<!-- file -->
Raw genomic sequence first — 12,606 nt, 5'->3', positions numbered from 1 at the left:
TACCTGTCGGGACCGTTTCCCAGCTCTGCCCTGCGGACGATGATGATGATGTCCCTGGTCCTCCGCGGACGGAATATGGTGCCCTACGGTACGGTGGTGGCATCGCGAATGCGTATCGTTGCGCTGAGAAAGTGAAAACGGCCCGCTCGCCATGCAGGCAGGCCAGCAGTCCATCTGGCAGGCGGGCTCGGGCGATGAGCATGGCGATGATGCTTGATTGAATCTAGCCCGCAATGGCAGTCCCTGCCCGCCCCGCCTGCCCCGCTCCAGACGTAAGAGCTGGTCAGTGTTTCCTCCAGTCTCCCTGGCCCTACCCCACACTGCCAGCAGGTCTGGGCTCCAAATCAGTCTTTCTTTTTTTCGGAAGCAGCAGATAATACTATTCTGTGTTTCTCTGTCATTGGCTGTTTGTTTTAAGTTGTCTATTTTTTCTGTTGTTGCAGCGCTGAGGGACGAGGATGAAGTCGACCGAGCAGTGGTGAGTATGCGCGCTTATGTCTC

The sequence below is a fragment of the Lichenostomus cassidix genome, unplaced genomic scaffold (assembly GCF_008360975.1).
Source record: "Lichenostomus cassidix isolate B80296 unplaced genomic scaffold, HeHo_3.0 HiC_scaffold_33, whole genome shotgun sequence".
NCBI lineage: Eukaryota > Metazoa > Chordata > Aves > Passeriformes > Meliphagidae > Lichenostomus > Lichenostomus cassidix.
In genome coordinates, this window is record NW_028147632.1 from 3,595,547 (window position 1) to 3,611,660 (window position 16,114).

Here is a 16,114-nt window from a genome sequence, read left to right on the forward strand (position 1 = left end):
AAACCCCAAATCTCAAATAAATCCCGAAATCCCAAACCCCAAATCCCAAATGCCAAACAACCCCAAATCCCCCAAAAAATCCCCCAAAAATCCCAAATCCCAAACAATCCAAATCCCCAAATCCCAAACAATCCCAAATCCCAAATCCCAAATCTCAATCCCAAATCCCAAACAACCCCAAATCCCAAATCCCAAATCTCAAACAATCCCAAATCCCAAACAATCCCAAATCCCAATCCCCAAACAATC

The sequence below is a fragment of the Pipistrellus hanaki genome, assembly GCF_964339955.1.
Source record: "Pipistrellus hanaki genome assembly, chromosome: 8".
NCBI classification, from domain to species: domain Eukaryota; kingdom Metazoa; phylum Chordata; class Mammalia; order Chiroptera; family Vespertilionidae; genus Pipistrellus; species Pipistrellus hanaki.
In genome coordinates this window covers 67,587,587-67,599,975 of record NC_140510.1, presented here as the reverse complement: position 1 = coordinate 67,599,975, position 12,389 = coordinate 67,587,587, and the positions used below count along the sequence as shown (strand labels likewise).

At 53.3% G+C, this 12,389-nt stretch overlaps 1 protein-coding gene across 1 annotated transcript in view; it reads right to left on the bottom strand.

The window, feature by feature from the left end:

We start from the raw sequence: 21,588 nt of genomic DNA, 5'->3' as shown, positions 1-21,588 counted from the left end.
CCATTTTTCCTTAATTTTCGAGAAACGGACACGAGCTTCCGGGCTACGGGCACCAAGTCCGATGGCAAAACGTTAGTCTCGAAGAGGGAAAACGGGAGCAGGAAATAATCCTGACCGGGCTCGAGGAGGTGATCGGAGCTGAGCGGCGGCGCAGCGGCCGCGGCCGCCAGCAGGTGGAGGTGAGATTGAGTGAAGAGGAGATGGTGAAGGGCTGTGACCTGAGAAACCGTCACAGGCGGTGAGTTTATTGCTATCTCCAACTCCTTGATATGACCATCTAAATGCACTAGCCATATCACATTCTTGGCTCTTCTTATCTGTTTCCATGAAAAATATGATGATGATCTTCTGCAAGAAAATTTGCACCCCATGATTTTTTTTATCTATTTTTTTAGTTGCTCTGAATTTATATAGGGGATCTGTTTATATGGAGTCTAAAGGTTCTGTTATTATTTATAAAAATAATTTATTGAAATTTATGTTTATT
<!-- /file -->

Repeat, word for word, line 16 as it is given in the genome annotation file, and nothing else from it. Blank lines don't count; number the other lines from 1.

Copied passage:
CCATTTTTCCTTAATTTTCGAGAAACGGACACGAGCTTCCGGGCTACGGGCACCAAGTCCGATGGCAAAACGTTAGTCTCGAAGAGGGAAAACGGGAGCAGGAAATAATCCTGACCGGGCTCGAGGAGGTGATCGGAGCTGAGCGGCGGCGCAGCGGCCGCGGCCGCCAGCAGGTGGAGGTGAGATTGAGTGAAGAGGAGATGGTGAAGGGCTGTGACCTGAGAAACCGTCACAGGCGGTGAGTTTATTGCTATCTCCAACTCCTTGATATGACCATCTAAATGCACTAGCCATATCACATTCTTGGCTCTTCTTATCTGTTTCCATGAAAAATATGATGATGATCTTCTGCAAGAAAATTTGCACCCCATGATTTTTTTTATCTATTTTTTTAGTTGCTCTGAATTTATATAGGGGATCTGTTTATATGGAGTCTAAAGGTTCTGTTATTATTTATAAAAATAATTTATTGAAATTTATGTTTATT